Silence Says More in Iisa (A Film Review)
By Patricia Simone Dauz
A film like this based on real life would’ve worked best had it capitalized more on making the situations more believable.
Iisa (As One) served as the full-length directorial debut of acclaimed editor Chuck Gutierrez (Cinemalaya 2008, Star Awards 2009 and Urian 2009 Best Editor for Jay, Cinemalaya 2010 Best Editor for Halaw, and Urian 2014 Best Editor for Riddles of My Homecoming). Award-winning filmmaker Arnel Mardoquio (Riddles of My Homecoming, Ang Paglalakbay ng Mga Bituin sa Gabing Madilim, Sheika, Hospital Boat) wrote the script about a group of rebels who were given the responsibility of rebuilding the homes of people lost amidst the chaos of the storm. The storm named Pablo, is the strong typhoon which hit Mindanao in 2012, and left 600 people dead in its wake.
The strongest asset of the film is its silence strengthened by the nuances of its formidable cast. The close-up of Angeli Bayani’s (Ross) face is a gem to look at when she was put in a ‘hot spot’ by her comrades because of her alleged misallocation of funds. The silent moments between Ross and Rufo (played by Jess Mendoza), after their short talk about the state of their marriage is enough for the audience to understand that things will never be the same again. The iconic scene of Emma (Mitch Valdez) holding a shotgun atop the balcony looking down on Ross is something for the books. The change of dynamics between the two characters was very clear in those precious moments of silence after Ross informs her that something happened to her Lance (his rebel name is Rufo). From the confident house matriarch wanting to possibly kill this strange woman on her porch, Emma shifts into a confused mother who remembers the emptiness inside her because of her son’s departure.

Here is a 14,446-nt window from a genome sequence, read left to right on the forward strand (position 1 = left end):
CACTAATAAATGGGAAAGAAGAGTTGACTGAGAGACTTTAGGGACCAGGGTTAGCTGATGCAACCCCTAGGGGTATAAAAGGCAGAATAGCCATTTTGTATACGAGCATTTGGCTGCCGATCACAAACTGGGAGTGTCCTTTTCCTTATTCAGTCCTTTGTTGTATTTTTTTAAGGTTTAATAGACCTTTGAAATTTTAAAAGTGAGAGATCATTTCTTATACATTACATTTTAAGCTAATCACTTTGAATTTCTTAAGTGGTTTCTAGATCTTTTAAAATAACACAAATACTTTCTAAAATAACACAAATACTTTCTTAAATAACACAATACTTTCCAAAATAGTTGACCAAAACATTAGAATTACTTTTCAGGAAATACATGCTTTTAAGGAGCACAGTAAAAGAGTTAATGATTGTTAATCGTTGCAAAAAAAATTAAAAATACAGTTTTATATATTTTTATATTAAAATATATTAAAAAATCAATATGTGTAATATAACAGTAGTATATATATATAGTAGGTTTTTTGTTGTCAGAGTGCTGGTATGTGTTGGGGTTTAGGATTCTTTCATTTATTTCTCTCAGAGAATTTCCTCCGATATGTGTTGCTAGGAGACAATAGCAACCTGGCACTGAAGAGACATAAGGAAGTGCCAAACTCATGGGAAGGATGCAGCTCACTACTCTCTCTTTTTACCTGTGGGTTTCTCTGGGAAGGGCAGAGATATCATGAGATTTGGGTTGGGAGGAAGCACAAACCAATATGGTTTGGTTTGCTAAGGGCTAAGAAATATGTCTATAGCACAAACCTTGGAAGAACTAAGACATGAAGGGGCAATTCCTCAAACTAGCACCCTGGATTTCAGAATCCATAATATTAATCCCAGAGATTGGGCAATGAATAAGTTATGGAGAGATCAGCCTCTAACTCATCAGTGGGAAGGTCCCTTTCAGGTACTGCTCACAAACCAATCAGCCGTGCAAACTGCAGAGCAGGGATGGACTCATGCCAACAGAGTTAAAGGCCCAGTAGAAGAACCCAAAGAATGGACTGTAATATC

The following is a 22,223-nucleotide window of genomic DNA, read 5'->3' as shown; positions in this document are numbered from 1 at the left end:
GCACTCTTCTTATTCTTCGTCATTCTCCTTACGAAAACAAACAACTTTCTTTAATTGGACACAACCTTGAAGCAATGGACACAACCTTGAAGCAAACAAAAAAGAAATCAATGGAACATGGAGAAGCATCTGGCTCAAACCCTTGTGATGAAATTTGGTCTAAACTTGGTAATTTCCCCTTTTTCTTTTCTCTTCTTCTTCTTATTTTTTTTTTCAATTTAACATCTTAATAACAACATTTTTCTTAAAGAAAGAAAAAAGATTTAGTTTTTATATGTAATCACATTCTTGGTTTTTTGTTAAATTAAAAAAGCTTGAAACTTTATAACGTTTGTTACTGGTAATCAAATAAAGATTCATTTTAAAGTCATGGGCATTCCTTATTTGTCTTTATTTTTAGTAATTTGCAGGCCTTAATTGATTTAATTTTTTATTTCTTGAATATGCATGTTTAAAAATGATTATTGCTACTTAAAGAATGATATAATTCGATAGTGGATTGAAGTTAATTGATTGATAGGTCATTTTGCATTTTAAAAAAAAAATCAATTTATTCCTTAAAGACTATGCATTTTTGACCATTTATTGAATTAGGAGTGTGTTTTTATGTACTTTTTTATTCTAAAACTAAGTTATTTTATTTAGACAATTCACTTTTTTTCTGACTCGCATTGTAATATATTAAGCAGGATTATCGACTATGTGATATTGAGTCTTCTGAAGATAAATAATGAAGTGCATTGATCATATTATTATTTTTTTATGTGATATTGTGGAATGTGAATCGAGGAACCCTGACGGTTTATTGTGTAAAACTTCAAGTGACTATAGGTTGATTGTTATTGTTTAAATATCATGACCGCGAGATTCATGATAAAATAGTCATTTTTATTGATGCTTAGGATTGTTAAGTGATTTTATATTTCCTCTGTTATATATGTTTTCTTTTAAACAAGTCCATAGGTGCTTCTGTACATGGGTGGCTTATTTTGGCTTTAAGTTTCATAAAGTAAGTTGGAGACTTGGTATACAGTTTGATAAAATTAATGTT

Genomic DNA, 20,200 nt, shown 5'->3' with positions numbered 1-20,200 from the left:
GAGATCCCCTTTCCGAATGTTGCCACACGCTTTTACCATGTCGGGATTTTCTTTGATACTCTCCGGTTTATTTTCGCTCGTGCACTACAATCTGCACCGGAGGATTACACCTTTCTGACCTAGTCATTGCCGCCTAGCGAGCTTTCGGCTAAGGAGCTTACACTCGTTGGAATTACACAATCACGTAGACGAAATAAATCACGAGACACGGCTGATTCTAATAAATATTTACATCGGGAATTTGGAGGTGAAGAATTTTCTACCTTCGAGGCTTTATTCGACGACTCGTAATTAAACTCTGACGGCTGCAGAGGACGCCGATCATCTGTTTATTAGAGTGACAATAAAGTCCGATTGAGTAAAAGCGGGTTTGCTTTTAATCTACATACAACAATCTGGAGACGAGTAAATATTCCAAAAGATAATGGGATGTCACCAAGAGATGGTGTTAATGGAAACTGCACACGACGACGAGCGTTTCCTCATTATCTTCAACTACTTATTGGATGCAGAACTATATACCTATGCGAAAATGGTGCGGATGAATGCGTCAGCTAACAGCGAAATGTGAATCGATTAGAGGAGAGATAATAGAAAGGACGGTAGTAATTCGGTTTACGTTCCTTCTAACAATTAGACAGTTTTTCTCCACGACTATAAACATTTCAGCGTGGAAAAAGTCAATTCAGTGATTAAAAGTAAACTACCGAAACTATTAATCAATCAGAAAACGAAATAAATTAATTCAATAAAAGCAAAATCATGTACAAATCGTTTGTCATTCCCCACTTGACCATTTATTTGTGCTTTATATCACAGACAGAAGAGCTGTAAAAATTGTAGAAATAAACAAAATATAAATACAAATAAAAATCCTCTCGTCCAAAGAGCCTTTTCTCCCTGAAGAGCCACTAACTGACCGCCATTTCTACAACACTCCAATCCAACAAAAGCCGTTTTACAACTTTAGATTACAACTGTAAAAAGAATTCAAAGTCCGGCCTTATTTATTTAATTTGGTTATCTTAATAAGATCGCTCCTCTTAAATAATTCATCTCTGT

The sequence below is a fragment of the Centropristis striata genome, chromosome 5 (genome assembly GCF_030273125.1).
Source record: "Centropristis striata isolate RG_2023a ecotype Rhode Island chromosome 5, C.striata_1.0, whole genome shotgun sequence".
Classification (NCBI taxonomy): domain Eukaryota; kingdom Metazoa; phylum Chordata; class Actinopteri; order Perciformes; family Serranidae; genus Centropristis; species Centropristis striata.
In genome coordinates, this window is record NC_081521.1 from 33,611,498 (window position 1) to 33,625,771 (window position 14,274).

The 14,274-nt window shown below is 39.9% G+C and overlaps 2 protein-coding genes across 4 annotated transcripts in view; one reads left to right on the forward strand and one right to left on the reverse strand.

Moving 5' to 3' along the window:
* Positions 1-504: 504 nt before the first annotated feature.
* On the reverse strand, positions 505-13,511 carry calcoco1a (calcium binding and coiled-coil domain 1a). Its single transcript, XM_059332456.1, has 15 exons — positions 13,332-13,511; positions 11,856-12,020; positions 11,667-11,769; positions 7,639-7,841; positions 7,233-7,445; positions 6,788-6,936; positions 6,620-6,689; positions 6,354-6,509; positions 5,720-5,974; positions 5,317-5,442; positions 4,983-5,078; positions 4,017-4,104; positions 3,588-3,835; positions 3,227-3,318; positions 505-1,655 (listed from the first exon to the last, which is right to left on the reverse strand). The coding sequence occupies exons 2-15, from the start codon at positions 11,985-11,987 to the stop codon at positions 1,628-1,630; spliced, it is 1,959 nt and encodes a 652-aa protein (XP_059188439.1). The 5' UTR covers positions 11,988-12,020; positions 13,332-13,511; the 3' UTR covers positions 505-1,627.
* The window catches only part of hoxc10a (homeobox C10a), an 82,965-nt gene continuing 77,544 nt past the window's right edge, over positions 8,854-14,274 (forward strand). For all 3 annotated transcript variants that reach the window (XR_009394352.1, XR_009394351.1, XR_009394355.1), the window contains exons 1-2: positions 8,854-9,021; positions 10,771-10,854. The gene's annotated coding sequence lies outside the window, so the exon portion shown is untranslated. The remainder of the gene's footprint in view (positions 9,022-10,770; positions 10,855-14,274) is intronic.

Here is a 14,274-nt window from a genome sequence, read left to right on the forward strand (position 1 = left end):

However, the film was not able to maximize silence. Instead, it resorted to a musical scoring reminiscent of a teleserye. Something tragic happens…boom…..cue the sad music. It’s as if the music is feeding the audience what to feel about the heavy scenes. Another area of concern is the way the costumes are rendered. The set is believable enough but the costumes were not. They are too clean. For people who were sleeping without a roof on their heads, the clothes sure didn’t look dusty and tattered.
“Kung magsama-sama lang all of us, as a community, any hardship, maano natin,” said Gutierrez regarding his vision for the film. For this writer, the opposite message came across onscreen. It is truthful that the characters were written in such a way that squabbles can’t be avoided even though they were fighting a common cause. It made them more human that way. However, the characters’ suspicion with one another, and their personal agendas, led to the failure of the mission. The film had a very noble intention which was shown onscreen in a counterpoint sort of way.
The film is part of the 2015 QCinema Film Festival. Its remaining screenings will be on Oct. 29 (5:20pm at Trinoma) and Oct. 31 (3:30pm at Gateway). Other cast members are Rio Locsin (Sister Jo), Perry Dizon (Monir), Mon Confiado (Mao, and Rocky Salumbides (Soldier).